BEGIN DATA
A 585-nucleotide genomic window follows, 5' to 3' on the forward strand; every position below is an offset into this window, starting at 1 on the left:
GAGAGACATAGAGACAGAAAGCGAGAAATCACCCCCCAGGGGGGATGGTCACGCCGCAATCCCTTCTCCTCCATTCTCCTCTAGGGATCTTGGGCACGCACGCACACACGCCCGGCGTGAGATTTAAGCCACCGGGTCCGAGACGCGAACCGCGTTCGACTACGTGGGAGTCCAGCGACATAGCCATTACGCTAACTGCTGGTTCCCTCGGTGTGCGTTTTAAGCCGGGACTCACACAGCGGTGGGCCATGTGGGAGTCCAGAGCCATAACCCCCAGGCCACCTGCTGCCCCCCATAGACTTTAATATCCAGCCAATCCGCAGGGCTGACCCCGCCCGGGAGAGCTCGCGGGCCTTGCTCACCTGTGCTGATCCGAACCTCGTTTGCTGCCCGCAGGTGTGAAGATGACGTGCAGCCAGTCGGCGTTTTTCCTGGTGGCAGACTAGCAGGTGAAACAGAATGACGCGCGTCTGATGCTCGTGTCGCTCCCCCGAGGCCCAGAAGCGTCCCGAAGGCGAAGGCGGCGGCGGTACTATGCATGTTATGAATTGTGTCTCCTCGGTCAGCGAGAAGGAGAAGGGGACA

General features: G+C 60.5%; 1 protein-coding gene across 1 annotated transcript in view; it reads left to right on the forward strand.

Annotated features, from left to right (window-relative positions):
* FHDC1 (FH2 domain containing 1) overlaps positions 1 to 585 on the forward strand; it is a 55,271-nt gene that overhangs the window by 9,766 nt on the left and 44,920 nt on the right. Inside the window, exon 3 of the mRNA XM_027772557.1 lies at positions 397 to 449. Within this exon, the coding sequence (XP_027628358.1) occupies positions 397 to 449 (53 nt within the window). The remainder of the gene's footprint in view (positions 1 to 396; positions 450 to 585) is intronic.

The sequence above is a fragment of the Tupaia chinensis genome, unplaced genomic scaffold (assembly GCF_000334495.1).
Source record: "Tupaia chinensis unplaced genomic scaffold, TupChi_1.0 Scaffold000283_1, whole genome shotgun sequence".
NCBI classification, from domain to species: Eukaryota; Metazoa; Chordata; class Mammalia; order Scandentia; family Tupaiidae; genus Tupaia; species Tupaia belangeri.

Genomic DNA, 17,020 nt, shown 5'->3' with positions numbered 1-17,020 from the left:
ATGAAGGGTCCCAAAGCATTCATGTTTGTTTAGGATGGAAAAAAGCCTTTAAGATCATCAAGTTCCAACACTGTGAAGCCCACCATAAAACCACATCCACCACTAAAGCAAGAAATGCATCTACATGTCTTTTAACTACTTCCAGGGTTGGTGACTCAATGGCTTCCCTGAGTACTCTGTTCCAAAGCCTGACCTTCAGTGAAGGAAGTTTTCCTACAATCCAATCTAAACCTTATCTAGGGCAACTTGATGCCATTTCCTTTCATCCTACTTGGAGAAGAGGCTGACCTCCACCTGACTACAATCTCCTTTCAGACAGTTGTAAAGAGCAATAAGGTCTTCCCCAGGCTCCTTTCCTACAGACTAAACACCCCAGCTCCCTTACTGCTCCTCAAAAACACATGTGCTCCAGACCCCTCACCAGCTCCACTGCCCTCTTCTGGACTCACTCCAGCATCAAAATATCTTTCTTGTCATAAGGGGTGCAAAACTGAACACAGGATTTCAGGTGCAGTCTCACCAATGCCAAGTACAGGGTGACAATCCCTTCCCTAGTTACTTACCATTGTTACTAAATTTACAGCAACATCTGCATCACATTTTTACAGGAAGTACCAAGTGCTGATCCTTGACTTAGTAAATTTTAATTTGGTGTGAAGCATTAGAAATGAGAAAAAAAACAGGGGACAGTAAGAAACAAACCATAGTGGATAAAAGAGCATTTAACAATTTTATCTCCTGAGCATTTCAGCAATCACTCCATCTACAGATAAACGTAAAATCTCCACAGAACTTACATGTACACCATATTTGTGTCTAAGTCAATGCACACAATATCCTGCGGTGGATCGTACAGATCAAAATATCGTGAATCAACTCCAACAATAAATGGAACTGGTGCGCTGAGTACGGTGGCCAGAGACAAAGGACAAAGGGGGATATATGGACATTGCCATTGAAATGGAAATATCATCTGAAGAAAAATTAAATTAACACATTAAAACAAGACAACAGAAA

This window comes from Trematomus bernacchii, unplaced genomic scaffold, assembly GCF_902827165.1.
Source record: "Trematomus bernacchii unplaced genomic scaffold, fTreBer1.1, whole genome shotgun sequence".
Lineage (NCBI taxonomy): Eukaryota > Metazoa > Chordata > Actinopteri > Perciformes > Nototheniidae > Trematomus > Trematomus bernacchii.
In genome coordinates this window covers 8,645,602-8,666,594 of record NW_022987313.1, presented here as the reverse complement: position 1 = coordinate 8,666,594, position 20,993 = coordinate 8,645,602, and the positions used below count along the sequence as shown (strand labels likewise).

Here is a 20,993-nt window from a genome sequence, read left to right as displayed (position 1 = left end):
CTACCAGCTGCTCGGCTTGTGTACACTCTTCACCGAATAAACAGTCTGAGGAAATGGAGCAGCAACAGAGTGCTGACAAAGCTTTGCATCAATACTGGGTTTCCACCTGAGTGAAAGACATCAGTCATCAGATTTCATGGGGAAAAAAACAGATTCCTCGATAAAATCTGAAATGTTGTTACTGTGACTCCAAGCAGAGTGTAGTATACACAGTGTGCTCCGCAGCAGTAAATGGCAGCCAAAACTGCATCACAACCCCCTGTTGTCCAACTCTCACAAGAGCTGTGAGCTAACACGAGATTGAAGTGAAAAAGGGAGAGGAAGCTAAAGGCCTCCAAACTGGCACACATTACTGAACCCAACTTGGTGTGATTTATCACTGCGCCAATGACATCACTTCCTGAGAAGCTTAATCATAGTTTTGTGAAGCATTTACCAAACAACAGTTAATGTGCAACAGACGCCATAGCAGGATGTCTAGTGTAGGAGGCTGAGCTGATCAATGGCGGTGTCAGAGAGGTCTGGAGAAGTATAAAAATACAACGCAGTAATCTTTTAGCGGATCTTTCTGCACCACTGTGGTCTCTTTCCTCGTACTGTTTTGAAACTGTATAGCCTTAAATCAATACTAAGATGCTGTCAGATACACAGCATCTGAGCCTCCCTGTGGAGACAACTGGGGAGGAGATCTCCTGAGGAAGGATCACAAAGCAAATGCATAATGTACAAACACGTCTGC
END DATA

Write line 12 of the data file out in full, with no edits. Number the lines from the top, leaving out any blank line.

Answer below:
Source record: "Trematomus bernacchii unplaced genomic scaffold, fTreBer1.1, whole genome shotgun sequence".